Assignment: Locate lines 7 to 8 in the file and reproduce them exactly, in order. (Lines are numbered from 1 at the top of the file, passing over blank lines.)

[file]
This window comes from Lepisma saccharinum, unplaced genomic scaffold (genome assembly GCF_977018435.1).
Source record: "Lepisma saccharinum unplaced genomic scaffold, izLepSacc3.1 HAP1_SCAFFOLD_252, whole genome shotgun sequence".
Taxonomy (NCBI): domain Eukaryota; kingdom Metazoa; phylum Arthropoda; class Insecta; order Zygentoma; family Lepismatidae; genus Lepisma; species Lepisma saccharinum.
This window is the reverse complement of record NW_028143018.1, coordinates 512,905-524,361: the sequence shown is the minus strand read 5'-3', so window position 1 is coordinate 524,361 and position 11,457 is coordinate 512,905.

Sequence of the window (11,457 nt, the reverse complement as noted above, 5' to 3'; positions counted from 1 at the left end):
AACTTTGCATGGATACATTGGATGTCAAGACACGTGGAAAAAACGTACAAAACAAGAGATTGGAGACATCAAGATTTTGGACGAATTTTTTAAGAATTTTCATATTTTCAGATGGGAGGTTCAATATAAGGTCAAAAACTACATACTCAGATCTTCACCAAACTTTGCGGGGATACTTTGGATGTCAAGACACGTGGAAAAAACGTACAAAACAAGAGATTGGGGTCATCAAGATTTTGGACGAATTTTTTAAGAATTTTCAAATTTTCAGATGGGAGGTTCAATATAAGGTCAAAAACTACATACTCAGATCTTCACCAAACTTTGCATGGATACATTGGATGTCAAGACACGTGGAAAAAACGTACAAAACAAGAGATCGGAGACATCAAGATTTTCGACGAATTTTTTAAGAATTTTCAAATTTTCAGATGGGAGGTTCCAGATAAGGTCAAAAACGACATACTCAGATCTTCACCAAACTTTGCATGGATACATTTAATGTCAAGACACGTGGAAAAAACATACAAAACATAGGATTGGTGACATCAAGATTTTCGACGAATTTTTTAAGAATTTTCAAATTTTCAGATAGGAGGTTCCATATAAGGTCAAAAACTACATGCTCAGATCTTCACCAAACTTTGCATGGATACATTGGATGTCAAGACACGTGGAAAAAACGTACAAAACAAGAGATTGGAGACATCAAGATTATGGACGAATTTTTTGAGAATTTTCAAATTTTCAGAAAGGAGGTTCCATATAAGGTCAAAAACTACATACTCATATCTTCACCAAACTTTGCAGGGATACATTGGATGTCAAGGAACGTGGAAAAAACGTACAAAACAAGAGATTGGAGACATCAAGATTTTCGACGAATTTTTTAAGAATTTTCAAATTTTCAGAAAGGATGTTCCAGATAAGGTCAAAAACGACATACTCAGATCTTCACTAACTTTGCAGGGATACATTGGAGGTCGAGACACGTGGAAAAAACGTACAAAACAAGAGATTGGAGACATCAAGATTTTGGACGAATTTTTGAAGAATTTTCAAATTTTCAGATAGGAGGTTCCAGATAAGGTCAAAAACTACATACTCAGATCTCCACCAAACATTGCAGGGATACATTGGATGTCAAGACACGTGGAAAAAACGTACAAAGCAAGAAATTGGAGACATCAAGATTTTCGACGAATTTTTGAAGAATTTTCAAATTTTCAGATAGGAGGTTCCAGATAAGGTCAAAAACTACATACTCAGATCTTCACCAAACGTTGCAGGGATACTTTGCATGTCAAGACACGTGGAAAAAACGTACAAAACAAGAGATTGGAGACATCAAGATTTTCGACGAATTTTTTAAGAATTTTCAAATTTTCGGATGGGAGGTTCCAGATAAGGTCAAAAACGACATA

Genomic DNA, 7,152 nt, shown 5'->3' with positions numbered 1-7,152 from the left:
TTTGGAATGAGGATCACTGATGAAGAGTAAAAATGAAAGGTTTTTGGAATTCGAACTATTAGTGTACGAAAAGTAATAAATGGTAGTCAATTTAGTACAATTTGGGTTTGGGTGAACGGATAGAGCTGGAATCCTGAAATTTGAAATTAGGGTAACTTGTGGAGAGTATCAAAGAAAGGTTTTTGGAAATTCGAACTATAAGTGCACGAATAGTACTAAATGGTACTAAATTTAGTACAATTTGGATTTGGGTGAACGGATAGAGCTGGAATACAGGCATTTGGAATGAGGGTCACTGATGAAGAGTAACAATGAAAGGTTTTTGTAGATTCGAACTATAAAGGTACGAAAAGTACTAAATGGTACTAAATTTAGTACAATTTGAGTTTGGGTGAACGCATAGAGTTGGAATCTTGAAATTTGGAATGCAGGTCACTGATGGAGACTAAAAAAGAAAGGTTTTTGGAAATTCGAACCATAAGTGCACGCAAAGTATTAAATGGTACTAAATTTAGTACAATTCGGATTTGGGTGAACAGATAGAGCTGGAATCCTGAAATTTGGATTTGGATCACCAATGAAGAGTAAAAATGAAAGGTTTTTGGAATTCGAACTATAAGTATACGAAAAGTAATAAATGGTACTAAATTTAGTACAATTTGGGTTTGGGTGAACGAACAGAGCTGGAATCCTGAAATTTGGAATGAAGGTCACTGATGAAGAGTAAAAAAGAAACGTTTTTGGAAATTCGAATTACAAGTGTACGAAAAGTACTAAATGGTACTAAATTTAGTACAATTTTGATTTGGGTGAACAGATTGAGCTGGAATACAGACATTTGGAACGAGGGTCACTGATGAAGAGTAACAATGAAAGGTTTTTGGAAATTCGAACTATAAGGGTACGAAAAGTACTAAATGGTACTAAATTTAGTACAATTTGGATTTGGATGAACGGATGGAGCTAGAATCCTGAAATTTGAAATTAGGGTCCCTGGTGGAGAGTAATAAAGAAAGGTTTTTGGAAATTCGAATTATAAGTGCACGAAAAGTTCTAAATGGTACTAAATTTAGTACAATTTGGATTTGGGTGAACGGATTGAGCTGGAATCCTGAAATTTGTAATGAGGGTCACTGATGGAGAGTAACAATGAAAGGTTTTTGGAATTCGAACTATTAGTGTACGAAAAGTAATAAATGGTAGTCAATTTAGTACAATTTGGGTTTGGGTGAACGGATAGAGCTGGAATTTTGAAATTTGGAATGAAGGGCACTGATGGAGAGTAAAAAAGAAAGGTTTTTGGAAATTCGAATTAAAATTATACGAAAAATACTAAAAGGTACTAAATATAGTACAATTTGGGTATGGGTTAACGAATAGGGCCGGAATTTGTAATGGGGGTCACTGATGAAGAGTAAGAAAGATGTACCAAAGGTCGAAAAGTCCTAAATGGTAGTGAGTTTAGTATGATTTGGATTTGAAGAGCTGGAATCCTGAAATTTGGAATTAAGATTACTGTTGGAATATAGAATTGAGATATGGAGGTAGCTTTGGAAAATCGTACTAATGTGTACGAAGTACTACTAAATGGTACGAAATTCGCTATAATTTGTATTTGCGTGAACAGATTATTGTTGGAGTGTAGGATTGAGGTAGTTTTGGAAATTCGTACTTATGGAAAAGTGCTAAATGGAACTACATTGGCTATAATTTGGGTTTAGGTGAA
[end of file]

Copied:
Genomic DNA, 7,152 nt, shown 5'->3' with positions numbered 1-7,152 from the left:
TTTGGAATGAGGATCACTGATGAAGAGTAAAAATGAAAGGTTTTTGGAATTCGAACTATTAGTGTACGAAAAGTAATAAATGGTAGTCAATTTAGTACAATTTGGGTTTGGGTGAACGGATAGAGCTGGAATCCTGAAATTTGAAATTAGGGTAACTTGTGGAGAGTATCAAAGAAAGGTTTTTGGAAATTCGAACTATAAGTGCACGAATAGTACTAAATGGTACTAAATTTAGTACAATTTGGATTTGGGTGAACGGATAGAGCTGGAATACAGGCATTTGGAATGAGGGTCACTGATGAAGAGTAACAATGAAAGGTTTTTGTAGATTCGAACTATAAAGGTACGAAAAGTACTAAATGGTACTAAATTTAGTACAATTTGAGTTTGGGTGAACGCATAGAGTTGGAATCTTGAAATTTGGAATGCAGGTCACTGATGGAGACTAAAAAAGAAAGGTTTTTGGAAATTCGAACCATAAGTGCACGCAAAGTATTAAATGGTACTAAATTTAGTACAATTCGGATTTGGGTGAACAGATAGAGCTGGAATCCTGAAATTTGGATTTGGATCACCAATGAAGAGTAAAAATGAAAGGTTTTTGGAATTCGAACTATAAGTATACGAAAAGTAATAAATGGTACTAAATTTAGTACAATTTGGGTTTGGGTGAACGAACAGAGCTGGAATCCTGAAATTTGGAATGAAGGTCACTGATGAAGAGTAAAAAAGAAACGTTTTTGGAAATTCGAATTACAAGTGTACGAAAAGTACTAAATGGTACTAAATTTAGTACAATTTTGATTTGGGTGAACAGATTGAGCTGGAATACAGACATTTGGAACGAGGGTCACTGATGAAGAGTAACAATGAAAGGTTTTTGGAAATTCGAACTATAAGGGTACGAAAAGTACTAAATGGTACTAAATTTAGTACAATTTGGATTTGGATGAACGGATGGAGCTAGAATCCTGAAATTTGAAATTAGGGTCCCTGGTGGAGAGTAATAAAGAAAGGTTTTTGGAAATTCGAATTATAAGTGCACGAAAAGTTCTAAATGGTACTAAATTTAGTACAATTTGGATTTGGGTGAACGGATTGAGCTGGAATCCTGAAATTTGTAATGAGGGTCACTGATGGAGAGTAACAATGAAAGGTTTTTGGAATTCGAACTATTAGTGTACGAAAAGTAATAAATGGTAGTCAATTTAGTACAATTTGGGTTTGGGTGAACGGATAGAGCTGGAATTTTGAAATTTGGAATGAAGGGCACTGATGGAGAGTAAAAAAGAAAGGTTTTTGGAAATTCGAATTAAAATTATACGAAAAATACTAAAAGGTACTAAATATAGTACAATTTGGGTATGGGTTAACGAATAGGGCCGGAATTTGTAATGGGGGTCACTGATGAAGAGTAAGAAAGATGTACCAAAGGTCGAAAAGTCCTAAATGGTAGTGAGTTTAGTATGATTTGGATTTGAAGAGCTGGAATCCTGAAATTTGGAATTAAGATTACTGTTGGAATATAGAATTGAGATATGGAGGTAGCTTTGGAAAATCGTACTAATGTGTACGAAGTACTACTAAATGGTACGAAATTCGCTATAATTTGTATTTGCGTGAACAGATTATTGTTGGAGTGTAGGATTGAGGTAGTTTTGGAAATTCGTACTTATGGAAAAGTGCTAAATGGAACTACATTGGCTATAATTTGGGTTTAGGTGAA